Virgin and Child

Barnaba da Modena (Italian (Genoese), active in 1361–1383)


Panel: 100.3 x 62.8 cm (39 1/2 x 24 3/4 in.)

Accession Number


Medium or Technique

Tempera on panel

On View

I. W. Colburn Chapel Gallery (Gallery 254A)





The decorative details in this painting, particularly the dense striations in the Virgin’s mantle and the minute patterns punched into the gold background, serve to set off the Virgin’s severe gaze. The surviving framing edges indicate that this panel was initially the center section of a polyptych. Later, the picture seems to have received special veneration; repairs to the gilt haloes of both the Virgin and the Christ Child probably cover holes where silver crowns had been attached to the painting’s surface.


By 1914, Robert Langton Douglas (b. 1864 - d. 1951), London [see note 1]. 1915, Philip J. Gentner (b. 1872), Worcester, MA; 1915, sold by Gentner to Mrs. W. Scott Fitz (Henrietta Goddard Wigglesworth) (b. 1847 - d. 1927), Boston; 1915, gift of Mrs. W. Scott Fitz to the MFA. (Accession Date: August 27, 1915)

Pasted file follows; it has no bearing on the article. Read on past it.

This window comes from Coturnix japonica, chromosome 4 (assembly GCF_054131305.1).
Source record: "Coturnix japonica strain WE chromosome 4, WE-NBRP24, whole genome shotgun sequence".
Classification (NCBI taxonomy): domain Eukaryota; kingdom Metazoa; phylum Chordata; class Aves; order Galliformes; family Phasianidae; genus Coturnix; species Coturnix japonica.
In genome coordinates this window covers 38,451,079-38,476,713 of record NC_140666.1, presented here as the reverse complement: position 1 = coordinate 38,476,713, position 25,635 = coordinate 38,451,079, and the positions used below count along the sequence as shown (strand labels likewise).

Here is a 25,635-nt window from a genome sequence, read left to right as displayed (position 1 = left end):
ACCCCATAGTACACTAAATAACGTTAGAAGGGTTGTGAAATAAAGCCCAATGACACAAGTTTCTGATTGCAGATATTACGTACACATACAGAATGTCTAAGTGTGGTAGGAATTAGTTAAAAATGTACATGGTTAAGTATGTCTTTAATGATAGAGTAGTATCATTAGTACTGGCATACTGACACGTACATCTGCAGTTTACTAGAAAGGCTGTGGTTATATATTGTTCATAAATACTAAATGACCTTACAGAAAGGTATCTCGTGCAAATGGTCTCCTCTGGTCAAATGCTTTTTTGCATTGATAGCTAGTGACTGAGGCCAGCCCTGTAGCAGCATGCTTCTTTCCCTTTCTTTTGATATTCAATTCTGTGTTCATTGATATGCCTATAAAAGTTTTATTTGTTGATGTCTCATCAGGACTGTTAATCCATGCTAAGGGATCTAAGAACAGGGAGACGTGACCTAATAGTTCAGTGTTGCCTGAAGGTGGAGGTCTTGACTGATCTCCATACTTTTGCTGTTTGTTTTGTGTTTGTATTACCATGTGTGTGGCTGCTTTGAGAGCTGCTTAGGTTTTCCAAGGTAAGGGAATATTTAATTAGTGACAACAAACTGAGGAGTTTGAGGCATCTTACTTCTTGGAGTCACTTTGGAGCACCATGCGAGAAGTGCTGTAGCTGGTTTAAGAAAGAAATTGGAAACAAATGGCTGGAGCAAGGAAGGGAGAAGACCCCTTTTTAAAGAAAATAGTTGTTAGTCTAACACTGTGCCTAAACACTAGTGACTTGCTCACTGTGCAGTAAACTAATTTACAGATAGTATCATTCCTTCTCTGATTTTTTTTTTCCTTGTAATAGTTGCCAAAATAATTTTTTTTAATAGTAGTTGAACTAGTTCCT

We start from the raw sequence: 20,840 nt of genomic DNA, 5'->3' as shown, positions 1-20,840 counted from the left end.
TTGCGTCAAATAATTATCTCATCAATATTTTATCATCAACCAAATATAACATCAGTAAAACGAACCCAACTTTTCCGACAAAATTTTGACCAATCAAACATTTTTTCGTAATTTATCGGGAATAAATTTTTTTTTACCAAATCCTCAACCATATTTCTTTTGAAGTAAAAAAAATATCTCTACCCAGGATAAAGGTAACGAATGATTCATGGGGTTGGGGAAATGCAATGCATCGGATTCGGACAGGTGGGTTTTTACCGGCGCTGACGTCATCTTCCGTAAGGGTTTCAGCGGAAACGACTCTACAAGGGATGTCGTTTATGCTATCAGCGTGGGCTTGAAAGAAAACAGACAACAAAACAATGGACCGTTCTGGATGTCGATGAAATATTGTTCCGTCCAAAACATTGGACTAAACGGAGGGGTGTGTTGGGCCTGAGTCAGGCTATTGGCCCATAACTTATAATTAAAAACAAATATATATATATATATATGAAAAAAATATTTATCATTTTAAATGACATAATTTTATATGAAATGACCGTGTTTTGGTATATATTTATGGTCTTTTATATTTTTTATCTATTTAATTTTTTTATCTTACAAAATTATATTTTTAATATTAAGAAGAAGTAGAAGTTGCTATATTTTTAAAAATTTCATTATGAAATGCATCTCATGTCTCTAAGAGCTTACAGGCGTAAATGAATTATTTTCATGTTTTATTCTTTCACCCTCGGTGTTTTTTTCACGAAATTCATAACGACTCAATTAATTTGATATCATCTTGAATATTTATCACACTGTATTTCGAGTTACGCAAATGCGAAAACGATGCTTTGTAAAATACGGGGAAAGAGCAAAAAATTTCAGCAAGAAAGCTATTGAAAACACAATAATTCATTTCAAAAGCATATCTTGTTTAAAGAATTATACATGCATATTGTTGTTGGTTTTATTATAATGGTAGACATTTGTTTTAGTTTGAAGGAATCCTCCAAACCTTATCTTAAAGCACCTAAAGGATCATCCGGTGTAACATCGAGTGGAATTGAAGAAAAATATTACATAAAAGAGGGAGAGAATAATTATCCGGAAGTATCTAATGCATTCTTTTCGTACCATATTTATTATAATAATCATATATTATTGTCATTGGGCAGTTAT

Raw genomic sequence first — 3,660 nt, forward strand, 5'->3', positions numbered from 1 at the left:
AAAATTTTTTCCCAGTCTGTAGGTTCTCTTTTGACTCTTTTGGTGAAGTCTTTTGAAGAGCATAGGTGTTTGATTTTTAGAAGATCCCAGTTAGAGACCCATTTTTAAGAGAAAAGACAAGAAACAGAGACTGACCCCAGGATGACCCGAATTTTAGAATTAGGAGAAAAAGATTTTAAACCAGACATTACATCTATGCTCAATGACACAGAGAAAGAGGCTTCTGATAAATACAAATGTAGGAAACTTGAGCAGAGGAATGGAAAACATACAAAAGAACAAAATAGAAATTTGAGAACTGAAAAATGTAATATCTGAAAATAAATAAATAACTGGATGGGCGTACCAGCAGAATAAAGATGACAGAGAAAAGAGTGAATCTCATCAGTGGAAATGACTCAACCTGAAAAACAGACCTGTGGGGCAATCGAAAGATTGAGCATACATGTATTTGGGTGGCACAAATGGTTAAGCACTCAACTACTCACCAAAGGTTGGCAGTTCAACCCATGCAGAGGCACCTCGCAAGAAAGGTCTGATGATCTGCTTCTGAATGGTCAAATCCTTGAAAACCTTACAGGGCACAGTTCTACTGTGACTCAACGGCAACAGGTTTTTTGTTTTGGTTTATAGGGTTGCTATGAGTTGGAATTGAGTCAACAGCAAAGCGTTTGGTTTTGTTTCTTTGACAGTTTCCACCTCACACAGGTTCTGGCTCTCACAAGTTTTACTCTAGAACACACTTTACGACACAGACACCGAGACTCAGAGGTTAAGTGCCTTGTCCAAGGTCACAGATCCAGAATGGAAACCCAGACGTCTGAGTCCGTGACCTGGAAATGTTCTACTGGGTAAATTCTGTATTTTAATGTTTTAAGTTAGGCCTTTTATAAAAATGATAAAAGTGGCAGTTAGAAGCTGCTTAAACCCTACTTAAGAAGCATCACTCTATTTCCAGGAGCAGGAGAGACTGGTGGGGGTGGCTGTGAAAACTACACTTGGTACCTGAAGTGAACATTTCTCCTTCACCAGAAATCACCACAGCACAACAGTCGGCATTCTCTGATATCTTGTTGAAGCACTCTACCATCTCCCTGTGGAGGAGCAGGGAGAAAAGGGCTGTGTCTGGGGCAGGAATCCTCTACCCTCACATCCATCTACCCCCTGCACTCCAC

[1] In a letter to James S. Plaut of the MFA (October 22, 1936), Robert Langton Douglas writes that while he cannot recall specifically from what collection he had bought the painting, he thinks it may have come from the Fuller Maitland collection. William Fuller Maitland (b. 1844 - d. 1932) of Stansted Hall, Essex, did sell other Italian paintings from his collection to Langton Douglas. However, this painting is not listed in the 1872 catalogue of pictures at Stansted Hall, nor has Langton Douglas's information been otherwise corroborated.

Credit Line

Gift of Mrs. W. Scott Fitz